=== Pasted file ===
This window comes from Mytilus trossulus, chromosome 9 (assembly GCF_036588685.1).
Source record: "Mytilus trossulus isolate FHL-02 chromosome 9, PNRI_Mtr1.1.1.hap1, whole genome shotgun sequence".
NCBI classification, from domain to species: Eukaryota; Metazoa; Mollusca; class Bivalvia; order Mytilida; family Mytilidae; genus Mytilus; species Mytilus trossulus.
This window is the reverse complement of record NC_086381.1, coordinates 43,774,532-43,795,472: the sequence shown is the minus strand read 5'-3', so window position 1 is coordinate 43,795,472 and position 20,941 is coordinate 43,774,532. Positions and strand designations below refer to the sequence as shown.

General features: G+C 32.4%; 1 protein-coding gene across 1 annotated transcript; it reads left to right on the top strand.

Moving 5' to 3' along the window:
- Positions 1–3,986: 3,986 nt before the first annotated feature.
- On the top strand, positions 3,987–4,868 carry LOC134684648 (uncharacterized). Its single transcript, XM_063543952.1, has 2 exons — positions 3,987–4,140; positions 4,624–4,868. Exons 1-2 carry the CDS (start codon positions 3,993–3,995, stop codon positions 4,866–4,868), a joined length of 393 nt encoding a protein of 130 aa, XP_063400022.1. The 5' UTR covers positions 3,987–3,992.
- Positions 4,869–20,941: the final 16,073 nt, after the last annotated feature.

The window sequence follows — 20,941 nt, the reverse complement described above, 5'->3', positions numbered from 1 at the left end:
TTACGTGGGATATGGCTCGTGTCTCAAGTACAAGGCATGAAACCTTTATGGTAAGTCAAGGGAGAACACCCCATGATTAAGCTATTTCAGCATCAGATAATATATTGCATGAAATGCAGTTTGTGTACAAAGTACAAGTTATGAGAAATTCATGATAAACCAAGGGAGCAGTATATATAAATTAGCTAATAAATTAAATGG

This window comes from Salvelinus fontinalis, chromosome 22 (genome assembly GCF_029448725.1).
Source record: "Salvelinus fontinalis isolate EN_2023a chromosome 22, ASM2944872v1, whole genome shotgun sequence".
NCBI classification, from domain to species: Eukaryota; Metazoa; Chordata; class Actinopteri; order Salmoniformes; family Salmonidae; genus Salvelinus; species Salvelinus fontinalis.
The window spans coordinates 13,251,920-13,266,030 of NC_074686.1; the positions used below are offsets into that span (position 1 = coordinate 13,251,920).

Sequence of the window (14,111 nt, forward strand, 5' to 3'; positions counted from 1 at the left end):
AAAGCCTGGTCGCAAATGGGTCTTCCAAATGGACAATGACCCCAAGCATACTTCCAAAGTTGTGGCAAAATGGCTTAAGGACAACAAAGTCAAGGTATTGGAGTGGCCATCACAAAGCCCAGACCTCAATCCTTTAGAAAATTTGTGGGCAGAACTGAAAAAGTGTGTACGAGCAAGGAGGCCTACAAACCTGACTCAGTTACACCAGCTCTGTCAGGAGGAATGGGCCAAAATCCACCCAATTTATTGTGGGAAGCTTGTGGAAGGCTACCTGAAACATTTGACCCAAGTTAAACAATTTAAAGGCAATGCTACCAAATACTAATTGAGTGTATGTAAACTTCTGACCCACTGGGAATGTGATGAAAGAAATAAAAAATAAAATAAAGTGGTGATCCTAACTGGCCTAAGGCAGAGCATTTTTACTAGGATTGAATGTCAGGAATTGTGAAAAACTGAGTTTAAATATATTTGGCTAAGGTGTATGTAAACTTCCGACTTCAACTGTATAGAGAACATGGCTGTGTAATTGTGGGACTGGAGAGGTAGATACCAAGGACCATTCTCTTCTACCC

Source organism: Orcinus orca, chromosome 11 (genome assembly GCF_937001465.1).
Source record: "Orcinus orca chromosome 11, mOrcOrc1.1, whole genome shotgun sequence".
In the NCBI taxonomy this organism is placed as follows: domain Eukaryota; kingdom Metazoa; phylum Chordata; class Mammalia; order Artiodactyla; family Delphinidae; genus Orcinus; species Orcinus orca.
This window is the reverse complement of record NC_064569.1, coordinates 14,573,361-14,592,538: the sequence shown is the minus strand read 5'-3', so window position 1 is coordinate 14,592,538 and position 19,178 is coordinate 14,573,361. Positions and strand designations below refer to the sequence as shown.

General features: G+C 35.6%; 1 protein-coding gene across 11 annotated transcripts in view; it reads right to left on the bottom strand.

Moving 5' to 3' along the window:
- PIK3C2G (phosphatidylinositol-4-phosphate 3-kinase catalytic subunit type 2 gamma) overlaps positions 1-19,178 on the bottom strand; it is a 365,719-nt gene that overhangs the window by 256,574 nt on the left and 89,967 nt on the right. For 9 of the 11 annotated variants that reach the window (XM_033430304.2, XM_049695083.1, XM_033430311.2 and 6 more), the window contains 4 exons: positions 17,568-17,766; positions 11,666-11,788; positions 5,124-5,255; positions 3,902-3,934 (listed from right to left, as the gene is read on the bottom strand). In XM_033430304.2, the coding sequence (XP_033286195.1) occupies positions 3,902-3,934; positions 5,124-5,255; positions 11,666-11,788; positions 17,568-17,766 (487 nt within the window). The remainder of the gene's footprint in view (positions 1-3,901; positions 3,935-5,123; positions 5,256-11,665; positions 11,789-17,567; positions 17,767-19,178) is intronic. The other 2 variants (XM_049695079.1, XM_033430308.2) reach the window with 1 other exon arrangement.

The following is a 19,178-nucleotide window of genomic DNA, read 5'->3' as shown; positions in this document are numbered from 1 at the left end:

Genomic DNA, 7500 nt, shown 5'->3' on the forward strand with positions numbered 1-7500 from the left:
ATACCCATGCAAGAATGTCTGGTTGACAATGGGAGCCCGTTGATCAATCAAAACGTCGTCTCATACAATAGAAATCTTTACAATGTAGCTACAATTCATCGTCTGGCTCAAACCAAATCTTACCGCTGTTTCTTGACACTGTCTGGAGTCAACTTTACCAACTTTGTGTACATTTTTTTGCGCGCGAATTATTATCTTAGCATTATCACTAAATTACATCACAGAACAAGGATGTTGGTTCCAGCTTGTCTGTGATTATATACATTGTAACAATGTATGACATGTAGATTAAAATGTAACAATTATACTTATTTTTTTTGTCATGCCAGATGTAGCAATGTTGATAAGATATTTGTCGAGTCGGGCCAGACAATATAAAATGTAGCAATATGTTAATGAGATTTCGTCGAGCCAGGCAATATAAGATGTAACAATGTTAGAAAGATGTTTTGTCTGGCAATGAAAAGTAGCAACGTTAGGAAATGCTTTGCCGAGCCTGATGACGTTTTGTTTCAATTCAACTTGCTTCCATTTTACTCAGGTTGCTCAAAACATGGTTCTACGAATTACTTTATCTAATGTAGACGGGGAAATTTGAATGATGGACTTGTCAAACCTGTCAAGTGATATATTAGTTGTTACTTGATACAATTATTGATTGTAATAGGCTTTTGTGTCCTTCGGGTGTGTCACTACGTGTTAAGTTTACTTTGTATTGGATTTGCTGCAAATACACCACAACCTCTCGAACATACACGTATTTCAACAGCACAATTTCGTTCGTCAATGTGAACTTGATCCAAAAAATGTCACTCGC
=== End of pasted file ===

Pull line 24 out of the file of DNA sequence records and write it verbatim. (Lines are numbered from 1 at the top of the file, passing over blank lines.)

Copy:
- PIK3C2G (phosphatidylinositol-4-phosphate 3-kinase catalytic subunit type 2 gamma) overlaps positions 1-19,178 on the bottom strand; it is a 365,719-nt gene that overhangs the window by 256,574 nt on the left and 89,967 nt on the right. For 9 of the 11 annotated variants that reach the window (XM_033430304.2, XM_049695083.1, XM_033430311.2 and 6 more), the window contains 4 exons: positions 17,568-17,766; positions 11,666-11,788; positions 5,124-5,255; positions 3,902-3,934 (listed from right to left, as the gene is read on the bottom strand). In XM_033430304.2, the coding sequence (XP_033286195.1) occupies positions 3,902-3,934; positions 5,124-5,255; positions 11,666-11,788; positions 17,568-17,766 (487 nt within the window). The remainder of the gene's footprint in view (positions 1-3,901; positions 3,935-5,123; positions 5,256-11,665; positions 11,789-17,567; positions 17,767-19,178) is intronic. The other 2 variants (XM_049695079.1, XM_033430308.2) reach the window with 1 other exon arrangement.